March 27, 2014 -- intro: What's the career outlook for bank robbery? Not good, if you mean the classic hands-on heists perfected by "Pretty Boy" Floyd, John Dillinger, Baby Face Nelson or Bonnie and Clyde.
In the digital age, says the FBI, fewer and fewer guys (and dolls) are bursting into banks with tommy guns, yelling, "Reach!" and cleaning out the cash drawer. More often they are sitting at home in their pajamas, robbing banks online.
FBI statistics show that the overall number of hands-on bank jobs dropped almost 18 percent between 2010 and 2011, the last year for which data is available.
The most popular time for robbing banks is 9 a.m. to 11 a.m., according to FBI statistics, followed by 3 p.m. to 6pm. The preferred day for robbery is Friday.
Former special agent Jerry Clark, now an assistant professor of criminology at Pennsylvania's Gannon University, tells ABC News that Friday is popular because it's payday--when the most money is deposited. The average amount of loot taken per bank robbery has been holding steady for several years at about $4,000.
Clark describes the 1930s as the great age of holdups, where robbers could—and did—become folk heroes. Guys like Baby Face Nelson, he says, robbed banks because, when nobody else had money, banks did. Thanks to primitive bank security systems and short-handed rural law enforcement, a robber could ply his (or in the case of Bonnie Parker, her) trade for years without getting caught.
Likewise, says Clark, today's improvements in bank security and in law enforcement explain bank robbery's decline: Today, most robbers are quickly apprehended. Even the best are lucky to last a year. They're not around long enough to acquire nicknames, let alone become folk heroes.
Today if you bump off the bank in Yankton, South Dakota, the bank's camera transmits a high-resolution photo of you to every police department in the state. By the time you get to your next job in Vermillion, there's a welcoming committee waiting.
Among the most successful bank robberies of all time, Clark lists The Great Brinks Robbery of the 1950s ($2.7 million) and a 1978 wire transfer robbery that netted its perpetrator $10.2 million. If you factor in inflation, though, he says, a few ancient robberies were even more spectacular. He cites an 1831 heist in New York where the robber made off with what today would be $52 million.
Conventional bank robbery, Clark says, has gone from being a low-risk, high-reward proposition to just the opposite: Sentencing guidelines that went into effect in 1987 give judges leeway to impose longer sentences than in the past. Robbers who use a gun—or who just threaten violence—get still longer sentences. The corresponding penalties for cybercrime, says Clark, are less severe. Bumping off a bank online he calls low-risk, high-reward. And it's much harder to get caught, especially if you operate from off-shore.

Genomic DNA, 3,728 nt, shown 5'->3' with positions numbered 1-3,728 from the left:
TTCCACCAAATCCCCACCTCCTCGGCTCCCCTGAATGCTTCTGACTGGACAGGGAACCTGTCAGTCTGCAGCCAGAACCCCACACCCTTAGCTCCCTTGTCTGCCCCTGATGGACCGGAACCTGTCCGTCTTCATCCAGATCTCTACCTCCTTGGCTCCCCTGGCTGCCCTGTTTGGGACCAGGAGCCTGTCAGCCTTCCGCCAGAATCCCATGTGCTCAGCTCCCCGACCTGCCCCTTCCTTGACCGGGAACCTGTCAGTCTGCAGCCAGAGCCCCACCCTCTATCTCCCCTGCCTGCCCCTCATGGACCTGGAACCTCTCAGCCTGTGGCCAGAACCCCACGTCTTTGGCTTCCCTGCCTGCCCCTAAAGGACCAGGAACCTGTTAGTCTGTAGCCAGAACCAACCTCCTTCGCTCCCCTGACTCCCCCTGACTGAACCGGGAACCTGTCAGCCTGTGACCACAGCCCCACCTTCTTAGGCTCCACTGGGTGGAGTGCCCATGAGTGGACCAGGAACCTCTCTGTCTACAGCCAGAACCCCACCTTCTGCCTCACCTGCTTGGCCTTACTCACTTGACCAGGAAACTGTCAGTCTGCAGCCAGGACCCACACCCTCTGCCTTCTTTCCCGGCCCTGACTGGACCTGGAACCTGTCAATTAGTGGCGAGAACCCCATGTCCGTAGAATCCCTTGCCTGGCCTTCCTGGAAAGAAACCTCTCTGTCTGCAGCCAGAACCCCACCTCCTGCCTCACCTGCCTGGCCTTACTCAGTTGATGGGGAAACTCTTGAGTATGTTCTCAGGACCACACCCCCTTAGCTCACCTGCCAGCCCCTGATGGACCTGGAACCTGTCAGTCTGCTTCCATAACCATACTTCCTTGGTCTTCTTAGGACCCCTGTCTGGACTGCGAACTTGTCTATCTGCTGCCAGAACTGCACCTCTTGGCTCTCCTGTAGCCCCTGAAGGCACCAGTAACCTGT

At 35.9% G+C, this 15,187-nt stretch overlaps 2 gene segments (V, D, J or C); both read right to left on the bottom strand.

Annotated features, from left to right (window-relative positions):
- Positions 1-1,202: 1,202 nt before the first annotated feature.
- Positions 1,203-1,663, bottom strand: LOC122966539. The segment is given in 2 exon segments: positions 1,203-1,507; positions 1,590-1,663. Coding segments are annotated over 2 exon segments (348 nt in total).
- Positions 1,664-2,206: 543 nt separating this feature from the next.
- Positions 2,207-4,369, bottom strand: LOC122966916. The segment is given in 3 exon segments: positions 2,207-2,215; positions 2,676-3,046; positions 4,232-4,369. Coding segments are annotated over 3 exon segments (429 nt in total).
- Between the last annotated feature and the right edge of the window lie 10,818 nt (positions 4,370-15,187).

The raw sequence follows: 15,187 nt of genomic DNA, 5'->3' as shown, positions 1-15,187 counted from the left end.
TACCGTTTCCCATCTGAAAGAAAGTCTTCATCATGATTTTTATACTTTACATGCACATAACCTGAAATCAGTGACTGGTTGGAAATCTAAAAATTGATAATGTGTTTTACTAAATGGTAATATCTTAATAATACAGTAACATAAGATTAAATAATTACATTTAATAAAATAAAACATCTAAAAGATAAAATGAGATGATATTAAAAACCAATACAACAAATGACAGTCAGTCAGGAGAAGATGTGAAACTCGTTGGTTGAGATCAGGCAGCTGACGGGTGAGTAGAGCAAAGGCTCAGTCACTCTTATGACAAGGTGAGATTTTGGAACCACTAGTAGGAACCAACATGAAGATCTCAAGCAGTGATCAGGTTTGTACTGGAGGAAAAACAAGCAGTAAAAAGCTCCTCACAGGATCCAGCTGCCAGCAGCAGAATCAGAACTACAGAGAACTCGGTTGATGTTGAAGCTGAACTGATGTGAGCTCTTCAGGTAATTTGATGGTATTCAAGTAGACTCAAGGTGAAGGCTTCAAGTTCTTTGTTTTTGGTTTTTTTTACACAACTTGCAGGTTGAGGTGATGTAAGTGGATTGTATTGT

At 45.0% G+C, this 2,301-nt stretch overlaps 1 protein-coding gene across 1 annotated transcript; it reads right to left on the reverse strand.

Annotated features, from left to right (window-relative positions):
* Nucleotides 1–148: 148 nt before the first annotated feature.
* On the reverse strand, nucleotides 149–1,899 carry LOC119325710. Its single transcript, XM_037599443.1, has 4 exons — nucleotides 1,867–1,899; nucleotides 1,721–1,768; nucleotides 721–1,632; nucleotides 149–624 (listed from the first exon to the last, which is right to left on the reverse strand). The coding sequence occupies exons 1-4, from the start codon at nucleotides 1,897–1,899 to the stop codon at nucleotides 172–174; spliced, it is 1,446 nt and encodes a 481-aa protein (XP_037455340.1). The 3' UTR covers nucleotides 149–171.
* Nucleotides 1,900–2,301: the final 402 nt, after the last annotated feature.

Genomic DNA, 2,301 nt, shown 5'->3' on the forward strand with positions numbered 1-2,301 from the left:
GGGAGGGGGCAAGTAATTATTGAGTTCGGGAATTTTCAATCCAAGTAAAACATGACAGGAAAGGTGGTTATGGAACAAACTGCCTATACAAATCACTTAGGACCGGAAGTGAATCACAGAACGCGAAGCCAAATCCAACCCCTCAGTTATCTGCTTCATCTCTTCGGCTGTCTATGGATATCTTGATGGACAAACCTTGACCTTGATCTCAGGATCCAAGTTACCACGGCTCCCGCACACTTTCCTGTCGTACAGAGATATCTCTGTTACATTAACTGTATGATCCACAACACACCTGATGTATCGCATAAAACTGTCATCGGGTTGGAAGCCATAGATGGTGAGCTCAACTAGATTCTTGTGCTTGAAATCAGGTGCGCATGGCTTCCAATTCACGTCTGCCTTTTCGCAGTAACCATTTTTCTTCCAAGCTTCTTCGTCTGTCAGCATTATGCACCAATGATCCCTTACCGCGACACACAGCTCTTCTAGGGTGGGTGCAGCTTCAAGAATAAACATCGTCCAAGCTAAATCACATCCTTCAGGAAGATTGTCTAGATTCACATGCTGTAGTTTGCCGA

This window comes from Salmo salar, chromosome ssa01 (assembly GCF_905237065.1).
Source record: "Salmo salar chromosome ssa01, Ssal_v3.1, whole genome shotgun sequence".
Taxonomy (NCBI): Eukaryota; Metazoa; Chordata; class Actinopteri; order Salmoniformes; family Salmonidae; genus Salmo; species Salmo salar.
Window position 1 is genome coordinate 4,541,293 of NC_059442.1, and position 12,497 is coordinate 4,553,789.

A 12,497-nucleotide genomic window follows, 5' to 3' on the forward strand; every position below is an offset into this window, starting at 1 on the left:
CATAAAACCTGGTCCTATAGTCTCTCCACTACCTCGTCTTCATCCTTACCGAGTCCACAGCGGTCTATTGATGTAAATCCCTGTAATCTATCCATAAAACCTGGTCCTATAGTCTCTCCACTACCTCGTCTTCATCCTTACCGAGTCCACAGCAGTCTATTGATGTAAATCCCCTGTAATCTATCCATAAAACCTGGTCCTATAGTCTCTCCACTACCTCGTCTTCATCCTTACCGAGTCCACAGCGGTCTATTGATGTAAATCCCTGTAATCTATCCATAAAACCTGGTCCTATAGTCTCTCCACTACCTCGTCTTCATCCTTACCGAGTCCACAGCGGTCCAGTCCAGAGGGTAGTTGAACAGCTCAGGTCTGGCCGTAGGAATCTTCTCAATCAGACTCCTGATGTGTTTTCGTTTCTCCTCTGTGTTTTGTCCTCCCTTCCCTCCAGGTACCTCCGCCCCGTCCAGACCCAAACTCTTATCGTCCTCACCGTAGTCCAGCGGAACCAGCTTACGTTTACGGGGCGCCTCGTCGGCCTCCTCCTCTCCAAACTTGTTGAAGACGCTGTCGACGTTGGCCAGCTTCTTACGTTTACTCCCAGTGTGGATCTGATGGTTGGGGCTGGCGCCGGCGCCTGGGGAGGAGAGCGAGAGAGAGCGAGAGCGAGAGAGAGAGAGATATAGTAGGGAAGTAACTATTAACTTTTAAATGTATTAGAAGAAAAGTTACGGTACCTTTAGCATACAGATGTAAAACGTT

Asked which bank robber might qualify as having been the most inept, Clark, who is working on a book due out in 2015 ("A History of Heists: Bank Robbery in the United States") thinks it would have to be the guy who used a deposit slip from his checkbook to write the demand note he then slipped a teller.
For a celebration (maybe the wrong word) of some of the most successful, famous and/or bank robbers of all time, continue.
quicklist: 1title: John Dillingercategory: media: 23066751text: Not content with robbing two dozen banks, Dillinger robbed four police stations as well. He and his gang unleashed a carnival of crime across the Midwest of the 1930s, eclipsing even such luminous contemporaries as Baby Face Nelson and Pretty Boy Floyd. He was shot to death by FBI agents in 1934 while leaving Chicago's Biograph Theater. In case anyone ever asks you, the picture that was showing was "Manhattan Melodrama."
quicklist: 2title: Nussbaum and Wilcoxsoncategory: media: 23066304text: Before they were locked away for life, the team of Albert Nussbaum and Bobby Wilcoxson robbed eight banks in the 1960s, accumulating a massive arsenal of weapons and setting off several bombs in Washington, D.C.
quicklist: 3title: Pretty Boy Floydcategory:media: 23066350text: Charles Arthur "Pretty Boy" Floyd was brought to justice by the FBI's Melvyn Purvis, the same special agent who ended the career of John Dillinger. Floyd robbed banks during the Depression and killed some 10 people. While running across a field in 1934 trying to escape federal agents, he was shot to death. Folk singer Woodie Guthrie later wrote a ballad celebrating Floyd as a Robin Hood who had "saved many a starving farmer" by tearing up mortgage notes from the banks he robbed.
quicklist: 4title: Patty Hearstcategory: media: 23066587text: Surely the most unlikely bank robber of modern times, Patty Hearst was the granddaughter of storied publishing magnate William Randolph Hearst. Kidnapped in 1974 by a group of Berkeley radicals known as the SLA (Symbionese Liberation Army), she was brainwashed, she said, into participating in the SLA's criminal activities, which included bank robbery. She eventually was captured by the FBI, tried by a jury, sentence to seven years in prison. She served two years before being pardoned by President Carter.
quicklist: 5title: Baby Face Nelsoncategory: media: 23066700text: Before being killed by FBI agents in a 1934 shoot out, Baby Face Nelson (born Lester M. Gillis) robbed a variety of banks, including the Merchants National Bank of South Bend, Ind. For a brief time, he was part of the John Dillinger gang and vacationed with Dillinger at the Little Bohemia Lodge in northern Wisconsin.